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Oklahoma expert weighs in on climate change report

 Higher than normal temperatures are shown in red and lower than normal are shown in blue. Image from NASA Scientific Visualization Studio.
Higher than normal temperatures are shown in red and lower than normal are shown in blue. Image from NASA Scientific Visualization Studio.
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Earlier this month, the United Nation's Intergovernmental Panel on Climate Change released the first installment of its sixth assessment report on the state of Earth's climate.

The nearly 4,000-page report made up of 234 authors from 65 countries states.

"It is unequivocal that human influence has warmed the atmosphere, ocean and land," the report reads.

On the day of release, UN Secretary-General António Guterres called the report a "code red for humanity."

The first installment, The Physical Science Basis, gives a large view of the current scientific understanding of climate change and indicates that human activities are increasing carbon dioxide concentrations, the primary emitted greenhouse gas causing global temperatures to rise.

The IPCC, created in 1988 by the World Meteorological Organization and the United Nations Environment Programme, works with governments at all levels by providing scientific information that can be used to create climate policies. The reports released by the IPCC are very important during international climate change meetings and negotiations.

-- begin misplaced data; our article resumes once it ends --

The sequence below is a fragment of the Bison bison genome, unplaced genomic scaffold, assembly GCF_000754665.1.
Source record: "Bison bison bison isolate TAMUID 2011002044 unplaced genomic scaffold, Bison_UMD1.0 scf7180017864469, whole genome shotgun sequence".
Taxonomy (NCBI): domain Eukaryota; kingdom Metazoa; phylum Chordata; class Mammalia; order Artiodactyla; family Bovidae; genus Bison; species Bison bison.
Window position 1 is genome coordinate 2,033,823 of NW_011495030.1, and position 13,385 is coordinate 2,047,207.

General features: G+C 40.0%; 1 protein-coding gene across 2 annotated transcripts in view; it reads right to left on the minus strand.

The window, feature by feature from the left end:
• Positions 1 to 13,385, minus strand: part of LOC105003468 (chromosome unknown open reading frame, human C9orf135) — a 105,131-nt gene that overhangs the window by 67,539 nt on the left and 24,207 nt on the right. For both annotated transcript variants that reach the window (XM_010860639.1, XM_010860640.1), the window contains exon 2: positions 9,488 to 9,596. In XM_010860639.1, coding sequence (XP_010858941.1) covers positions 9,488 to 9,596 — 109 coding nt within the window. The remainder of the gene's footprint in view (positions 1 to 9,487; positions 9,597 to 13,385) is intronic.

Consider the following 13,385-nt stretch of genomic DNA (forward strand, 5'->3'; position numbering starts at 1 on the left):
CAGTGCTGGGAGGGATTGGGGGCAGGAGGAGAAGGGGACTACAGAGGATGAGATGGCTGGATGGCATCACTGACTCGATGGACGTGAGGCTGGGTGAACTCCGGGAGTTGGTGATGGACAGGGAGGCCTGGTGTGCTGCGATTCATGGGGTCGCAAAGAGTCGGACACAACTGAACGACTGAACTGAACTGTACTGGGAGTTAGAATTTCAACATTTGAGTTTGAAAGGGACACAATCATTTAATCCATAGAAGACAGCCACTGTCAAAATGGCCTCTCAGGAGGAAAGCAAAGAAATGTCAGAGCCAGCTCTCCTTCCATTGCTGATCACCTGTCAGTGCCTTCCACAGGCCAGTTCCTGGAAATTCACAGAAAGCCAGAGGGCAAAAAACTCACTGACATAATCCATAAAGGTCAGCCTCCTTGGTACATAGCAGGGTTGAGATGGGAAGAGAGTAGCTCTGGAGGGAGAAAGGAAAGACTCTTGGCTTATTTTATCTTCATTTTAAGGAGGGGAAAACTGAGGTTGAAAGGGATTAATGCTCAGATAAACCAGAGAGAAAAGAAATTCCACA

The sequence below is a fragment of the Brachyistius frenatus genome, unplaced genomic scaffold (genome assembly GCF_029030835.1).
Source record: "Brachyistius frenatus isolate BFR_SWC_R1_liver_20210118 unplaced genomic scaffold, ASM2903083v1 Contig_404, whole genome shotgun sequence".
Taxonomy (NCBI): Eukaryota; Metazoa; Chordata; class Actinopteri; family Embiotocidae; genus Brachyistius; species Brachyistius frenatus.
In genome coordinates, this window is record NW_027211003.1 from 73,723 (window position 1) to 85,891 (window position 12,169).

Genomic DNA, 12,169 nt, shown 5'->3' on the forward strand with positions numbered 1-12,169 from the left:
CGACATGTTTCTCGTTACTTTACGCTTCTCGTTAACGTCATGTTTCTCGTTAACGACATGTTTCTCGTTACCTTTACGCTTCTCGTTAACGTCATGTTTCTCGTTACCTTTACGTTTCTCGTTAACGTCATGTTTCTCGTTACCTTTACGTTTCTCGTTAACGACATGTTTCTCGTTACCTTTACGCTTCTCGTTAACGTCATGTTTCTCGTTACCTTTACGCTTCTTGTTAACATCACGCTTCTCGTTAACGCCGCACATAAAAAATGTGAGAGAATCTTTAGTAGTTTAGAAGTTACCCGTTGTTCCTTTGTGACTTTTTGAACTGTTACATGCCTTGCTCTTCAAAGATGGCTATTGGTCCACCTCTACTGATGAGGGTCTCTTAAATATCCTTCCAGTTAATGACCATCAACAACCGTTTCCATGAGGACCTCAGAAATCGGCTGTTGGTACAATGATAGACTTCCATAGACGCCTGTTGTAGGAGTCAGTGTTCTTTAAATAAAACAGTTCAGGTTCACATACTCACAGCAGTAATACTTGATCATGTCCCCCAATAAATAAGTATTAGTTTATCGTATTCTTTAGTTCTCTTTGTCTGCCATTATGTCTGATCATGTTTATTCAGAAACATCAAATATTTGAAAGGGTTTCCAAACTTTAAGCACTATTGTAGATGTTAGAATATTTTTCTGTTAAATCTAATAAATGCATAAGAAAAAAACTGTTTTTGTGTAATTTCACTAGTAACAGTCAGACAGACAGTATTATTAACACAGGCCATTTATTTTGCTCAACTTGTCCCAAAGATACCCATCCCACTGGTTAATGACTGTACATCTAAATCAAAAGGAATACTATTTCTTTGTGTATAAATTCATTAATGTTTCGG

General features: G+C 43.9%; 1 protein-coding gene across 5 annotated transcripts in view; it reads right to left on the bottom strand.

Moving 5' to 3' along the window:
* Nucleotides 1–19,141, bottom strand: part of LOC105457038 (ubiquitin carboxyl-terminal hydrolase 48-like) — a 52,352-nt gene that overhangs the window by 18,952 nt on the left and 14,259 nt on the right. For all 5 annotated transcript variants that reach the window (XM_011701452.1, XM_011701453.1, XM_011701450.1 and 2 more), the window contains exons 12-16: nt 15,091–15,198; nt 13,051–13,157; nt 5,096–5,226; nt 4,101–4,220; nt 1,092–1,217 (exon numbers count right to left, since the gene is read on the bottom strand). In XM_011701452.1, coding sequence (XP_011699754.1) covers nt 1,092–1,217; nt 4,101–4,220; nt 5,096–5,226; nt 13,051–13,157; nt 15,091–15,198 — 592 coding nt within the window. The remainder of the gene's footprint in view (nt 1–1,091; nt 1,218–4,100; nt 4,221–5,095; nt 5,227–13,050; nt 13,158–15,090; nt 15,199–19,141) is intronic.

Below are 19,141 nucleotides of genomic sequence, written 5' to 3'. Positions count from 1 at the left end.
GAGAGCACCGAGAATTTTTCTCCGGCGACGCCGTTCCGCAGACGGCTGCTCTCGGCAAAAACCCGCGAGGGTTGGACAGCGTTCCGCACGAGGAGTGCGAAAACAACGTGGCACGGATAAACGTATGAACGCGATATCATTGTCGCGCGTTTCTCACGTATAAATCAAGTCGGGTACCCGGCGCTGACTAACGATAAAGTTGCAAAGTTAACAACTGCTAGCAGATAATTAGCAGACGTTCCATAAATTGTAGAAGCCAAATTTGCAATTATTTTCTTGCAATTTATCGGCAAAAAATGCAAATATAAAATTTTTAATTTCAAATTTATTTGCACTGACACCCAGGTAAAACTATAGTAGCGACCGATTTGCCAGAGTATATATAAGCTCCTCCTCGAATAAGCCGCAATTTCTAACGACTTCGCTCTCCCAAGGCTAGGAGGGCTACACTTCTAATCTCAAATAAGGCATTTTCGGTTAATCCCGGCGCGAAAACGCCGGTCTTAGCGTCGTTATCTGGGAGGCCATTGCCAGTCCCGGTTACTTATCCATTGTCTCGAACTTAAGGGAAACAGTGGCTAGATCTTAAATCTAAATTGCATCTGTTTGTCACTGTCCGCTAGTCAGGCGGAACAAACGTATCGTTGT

This latest assessment report builds on 30 more years of previous climate data and modeling since the release of the first assessment report in 1990.

Oklahoma's impacts

The effects of climate change are being felt all over the world. In Oklahoma, more frequent weather extremes have occurred and are expected to continue.

Renee McPherson, university director of the South Central Climate Adaptation Science Center, said time is running out if we don't make significant changes.

"If we continue doing what we have been doing, by the end of the century in northeast Oklahoma, we will see over two months on average over 100 degrees," said McPherson.

Right now, Tulsa averages 11 days of 100 degrees or more annually.

Extreme weather events, such as heavy rain, drought, heatwaves, and Arctic outbreaks, are expected to become more frequent. This is due to a weakening jet stream caused by rising global temperatures numerous, studies have shown.

"The Tulsa area has a history of flooding events," said McPherson. "Our concern is that those events will become more disastrous."

To mitigate and adapt to climate change will be released in the second and third installments of the report in 2022.

McPherson says Oklahoma has a huge opportunity economically to transform the energy industry.

"It's an opportunity for our energy companies in the state to focus on collecting excess carbon dioxide in the atmosphere, and storing it back into the same locations where fossil fuels have been extracted for years," she said. "Reducing our carbon footprint is key. Everybody should start thinking about at least one of the cars in their family being electric, to just drive around town day today."

Summaries and the full report of the sixth assessment can be found here.


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